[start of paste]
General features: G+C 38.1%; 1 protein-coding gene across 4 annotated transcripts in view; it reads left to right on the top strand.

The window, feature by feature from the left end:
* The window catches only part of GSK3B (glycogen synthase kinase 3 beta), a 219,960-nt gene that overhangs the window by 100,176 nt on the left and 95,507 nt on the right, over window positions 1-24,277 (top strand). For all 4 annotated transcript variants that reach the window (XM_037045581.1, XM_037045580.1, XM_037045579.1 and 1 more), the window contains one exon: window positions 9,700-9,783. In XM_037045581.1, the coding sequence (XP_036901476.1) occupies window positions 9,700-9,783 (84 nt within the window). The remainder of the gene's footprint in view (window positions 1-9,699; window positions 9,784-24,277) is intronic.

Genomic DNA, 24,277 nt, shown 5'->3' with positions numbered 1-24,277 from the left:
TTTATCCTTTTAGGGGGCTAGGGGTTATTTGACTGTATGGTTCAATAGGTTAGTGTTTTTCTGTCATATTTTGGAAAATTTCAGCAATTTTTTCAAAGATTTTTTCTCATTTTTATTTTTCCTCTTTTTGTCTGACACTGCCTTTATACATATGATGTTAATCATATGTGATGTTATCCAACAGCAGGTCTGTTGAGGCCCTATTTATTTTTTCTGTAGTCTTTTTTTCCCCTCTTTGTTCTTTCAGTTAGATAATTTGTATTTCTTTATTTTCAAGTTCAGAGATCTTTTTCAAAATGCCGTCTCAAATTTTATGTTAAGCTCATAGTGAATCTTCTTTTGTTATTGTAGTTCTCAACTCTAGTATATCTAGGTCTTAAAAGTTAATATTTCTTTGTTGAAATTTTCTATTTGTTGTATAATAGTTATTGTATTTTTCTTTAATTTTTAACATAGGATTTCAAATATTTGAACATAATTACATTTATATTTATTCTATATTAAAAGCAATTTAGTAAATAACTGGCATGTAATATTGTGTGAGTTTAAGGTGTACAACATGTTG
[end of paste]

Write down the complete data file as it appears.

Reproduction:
General features: G+C 38.1%; 1 protein-coding gene across 4 annotated transcripts in view; it reads left to right on the top strand.

The window, feature by feature from the left end:
* The window catches only part of GSK3B (glycogen synthase kinase 3 beta), a 219,960-nt gene that overhangs the window by 100,176 nt on the left and 95,507 nt on the right, over window positions 1-24,277 (top strand). For all 4 annotated transcript variants that reach the window (XM_037045581.1, XM_037045580.1, XM_037045579.1 and 1 more), the window contains one exon: window positions 9,700-9,783. In XM_037045581.1, the coding sequence (XP_036901476.1) occupies window positions 9,700-9,783 (84 nt within the window). The remainder of the gene's footprint in view (window positions 1-9,699; window positions 9,784-24,277) is intronic.

Genomic DNA, 24,277 nt, shown 5'->3' with positions numbered 1-24,277 from the left:
TTTATCCTTTTAGGGGGCTAGGGGTTATTTGACTGTATGGTTCAATAGGTTAGTGTTTTTCTGTCATATTTTGGAAAATTTCAGCAATTTTTTCAAAGATTTTTTCTCATTTTTATTTTTCCTCTTTTTGTCTGACACTGCCTTTATACATATGATGTTAATCATATGTGATGTTATCCAACAGCAGGTCTGTTGAGGCCCTATTTATTTTTTCTGTAGTCTTTTTTTCCCCTCTTTGTTCTTTCAGTTAGATAATTTGTATTTCTTTATTTTCAAGTTCAGAGATCTTTTTCAAAATGCCGTCTCAAATTTTATGTTAAGCTCATAGTGAATCTTCTTTTGTTATTGTAGTTCTCAACTCTAGTATATCTAGGTCTTAAAAGTTAATATTTCTTTGTTGAAATTTTCTATTTGTTGTATAATAGTTATTGTATTTTTCTTTAATTTTTAACATAGGATTTCAAATATTTGAACATAATTACATTTATATTTATTCTATATTAAAAGCAATTTAGTAAATAACTGGCATGTAATATTGTGTGAGTTTAAGGTGTACAACATGTTG